His establishment roots stretch deep: On both his maternal and paternal sides, Patten is a direct descendant of John Jay, an author of the Federalist Papers and America’s first Minister of Foreign Affairs and Chief Justice of the Supreme Court. His biological grandfathers were a U.S. foreign intelligence officer and a British politician who resigned as First Lord of the Admiralty over Neville Chamberlain’s Munich Agreement with Hitler. In 1996, Patten was stabbed in Washington, D.C., while defending his grandmother, Susan Mary Alsop, a Georgetown doyenne. He was stabbed a second time in November 2020 while leaving Washington, surviving a seemingly random and brutal attack in broad daylight on a busy street.
In this exclusive excerpt from his memoir Dangerous Company: The Misadventures of a Foreign Agent, Patten takes us to Ukraine in the years preceding Russia’s invasion and gives us unique insights into the country’s political class in a time of tumult and change. This is his version of the events that embroiled the early years of the Trump administration and caused so much rancor and division. In this chapter, Patten offers one of the best descriptions of his former business partner Konstantin Kilimnik, whom Mueller tagged Person A in his 2019 report, and whom the Senate Intelligence Committee called an asset of Russian security services.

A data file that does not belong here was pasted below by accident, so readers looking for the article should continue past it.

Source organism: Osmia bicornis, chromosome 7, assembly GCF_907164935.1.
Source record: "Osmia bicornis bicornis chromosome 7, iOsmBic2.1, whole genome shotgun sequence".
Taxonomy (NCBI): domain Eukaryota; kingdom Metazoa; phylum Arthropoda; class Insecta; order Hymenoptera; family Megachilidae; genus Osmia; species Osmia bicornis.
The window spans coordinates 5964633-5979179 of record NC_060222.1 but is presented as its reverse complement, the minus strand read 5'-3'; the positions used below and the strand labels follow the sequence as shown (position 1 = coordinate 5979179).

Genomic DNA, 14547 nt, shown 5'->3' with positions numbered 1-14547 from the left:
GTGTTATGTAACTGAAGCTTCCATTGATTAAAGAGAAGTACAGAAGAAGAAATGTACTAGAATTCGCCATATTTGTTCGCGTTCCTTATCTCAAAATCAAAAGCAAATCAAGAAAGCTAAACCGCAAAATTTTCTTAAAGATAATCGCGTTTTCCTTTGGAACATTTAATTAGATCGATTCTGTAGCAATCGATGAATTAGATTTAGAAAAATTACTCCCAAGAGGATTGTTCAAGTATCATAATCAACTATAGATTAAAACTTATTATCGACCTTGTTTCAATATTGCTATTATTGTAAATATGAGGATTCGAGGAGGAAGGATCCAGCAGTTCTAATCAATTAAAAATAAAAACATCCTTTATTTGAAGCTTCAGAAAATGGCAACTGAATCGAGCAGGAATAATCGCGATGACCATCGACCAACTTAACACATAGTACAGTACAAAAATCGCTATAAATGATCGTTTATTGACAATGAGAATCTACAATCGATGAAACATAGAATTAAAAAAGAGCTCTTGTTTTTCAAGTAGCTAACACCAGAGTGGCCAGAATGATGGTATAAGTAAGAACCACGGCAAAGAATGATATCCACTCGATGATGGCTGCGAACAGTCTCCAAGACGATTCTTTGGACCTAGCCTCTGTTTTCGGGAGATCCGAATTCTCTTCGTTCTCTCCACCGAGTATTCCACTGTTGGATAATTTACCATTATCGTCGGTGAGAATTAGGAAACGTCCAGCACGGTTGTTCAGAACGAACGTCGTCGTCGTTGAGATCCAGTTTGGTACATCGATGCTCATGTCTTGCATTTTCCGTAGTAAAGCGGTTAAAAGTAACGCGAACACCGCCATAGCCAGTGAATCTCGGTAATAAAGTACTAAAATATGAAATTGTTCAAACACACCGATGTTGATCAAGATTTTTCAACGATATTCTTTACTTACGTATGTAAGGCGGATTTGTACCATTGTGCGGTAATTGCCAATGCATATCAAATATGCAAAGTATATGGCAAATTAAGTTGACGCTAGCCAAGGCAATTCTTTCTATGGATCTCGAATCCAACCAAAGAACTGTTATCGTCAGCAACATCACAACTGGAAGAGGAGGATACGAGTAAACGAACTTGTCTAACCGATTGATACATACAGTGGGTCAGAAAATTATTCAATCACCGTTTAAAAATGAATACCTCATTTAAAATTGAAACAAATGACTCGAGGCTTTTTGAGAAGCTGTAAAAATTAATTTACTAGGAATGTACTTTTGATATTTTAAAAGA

(Full Disclosure: Patten and Rolling Stone’s Editor-in-Chief, Noah Shachtman, have known each other for more than 25 years.)
The steel door had been torched earlier in the year. Russian journalists had holed up here during the government-toppling events of February, and I suppose that made sense. It is a conveniently located apartment with a narrow view of the nearby Maidan — Kyiv’s central square, where protestors camped out during the winter months both in 2004 and 2013. Now the door is still charred, with bits of black and rust-colored metal flaking off if you close it with too much force. But it served its purpose then, and the landlord sees little point in replacing it now. I’ve just gotten used to it and handle it gingerly.